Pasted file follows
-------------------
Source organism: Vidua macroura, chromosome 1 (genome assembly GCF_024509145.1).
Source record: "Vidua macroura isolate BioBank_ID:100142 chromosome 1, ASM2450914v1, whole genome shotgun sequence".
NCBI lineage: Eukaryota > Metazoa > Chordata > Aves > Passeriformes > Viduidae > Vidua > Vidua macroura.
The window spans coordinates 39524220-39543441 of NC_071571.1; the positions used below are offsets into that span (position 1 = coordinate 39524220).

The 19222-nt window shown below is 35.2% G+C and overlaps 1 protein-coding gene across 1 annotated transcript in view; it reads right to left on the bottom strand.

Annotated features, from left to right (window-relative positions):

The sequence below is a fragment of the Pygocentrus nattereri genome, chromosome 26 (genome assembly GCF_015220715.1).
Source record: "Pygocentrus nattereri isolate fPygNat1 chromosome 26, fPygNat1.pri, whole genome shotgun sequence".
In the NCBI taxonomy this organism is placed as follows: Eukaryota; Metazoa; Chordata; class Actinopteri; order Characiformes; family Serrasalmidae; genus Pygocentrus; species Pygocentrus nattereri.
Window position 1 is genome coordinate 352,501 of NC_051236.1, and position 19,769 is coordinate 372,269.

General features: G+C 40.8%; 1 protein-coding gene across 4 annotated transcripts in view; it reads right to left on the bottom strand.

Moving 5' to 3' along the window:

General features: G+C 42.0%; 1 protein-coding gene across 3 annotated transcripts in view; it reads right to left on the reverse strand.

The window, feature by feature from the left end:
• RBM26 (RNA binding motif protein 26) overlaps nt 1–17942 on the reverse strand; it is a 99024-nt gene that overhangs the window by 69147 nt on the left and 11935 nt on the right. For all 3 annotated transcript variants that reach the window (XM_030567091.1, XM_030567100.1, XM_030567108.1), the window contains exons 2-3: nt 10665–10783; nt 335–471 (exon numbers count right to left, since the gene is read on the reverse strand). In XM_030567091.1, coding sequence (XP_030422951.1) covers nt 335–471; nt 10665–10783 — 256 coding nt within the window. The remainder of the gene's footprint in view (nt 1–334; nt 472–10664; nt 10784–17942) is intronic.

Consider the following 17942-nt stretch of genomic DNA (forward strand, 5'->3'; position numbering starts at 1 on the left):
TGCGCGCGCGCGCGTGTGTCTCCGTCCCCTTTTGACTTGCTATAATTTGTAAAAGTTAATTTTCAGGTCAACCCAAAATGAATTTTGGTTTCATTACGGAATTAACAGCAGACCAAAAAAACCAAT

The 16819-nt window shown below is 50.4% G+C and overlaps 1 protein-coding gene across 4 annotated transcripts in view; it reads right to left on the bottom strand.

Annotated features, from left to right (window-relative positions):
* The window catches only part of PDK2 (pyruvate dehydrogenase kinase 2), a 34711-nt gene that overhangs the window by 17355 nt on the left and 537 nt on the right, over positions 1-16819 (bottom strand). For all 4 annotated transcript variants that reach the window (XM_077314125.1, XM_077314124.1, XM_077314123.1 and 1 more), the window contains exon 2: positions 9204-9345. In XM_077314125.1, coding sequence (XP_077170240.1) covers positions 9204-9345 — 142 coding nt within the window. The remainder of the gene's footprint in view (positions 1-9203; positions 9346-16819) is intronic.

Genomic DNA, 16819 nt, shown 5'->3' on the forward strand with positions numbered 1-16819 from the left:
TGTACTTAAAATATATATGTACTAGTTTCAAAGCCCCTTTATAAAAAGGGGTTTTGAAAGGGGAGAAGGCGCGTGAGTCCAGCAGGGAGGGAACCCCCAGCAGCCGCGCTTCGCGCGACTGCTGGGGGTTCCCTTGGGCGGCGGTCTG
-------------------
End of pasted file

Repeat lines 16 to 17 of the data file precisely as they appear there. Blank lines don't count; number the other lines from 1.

Consider the following 17942-nt stretch of genomic DNA (forward strand, 5'->3'; position numbering starts at 1 on the left):
TGCGCGCGCGCGCGTGTGTCTCCGTCCCCTTTTGACTTGCTATAATTTGTAAAAGTTAATTTTCAGGTCAACCCAAAATGAATTTTGGTTTCATTACGGAATTAACAGCAGACCAAAAAAACCAAT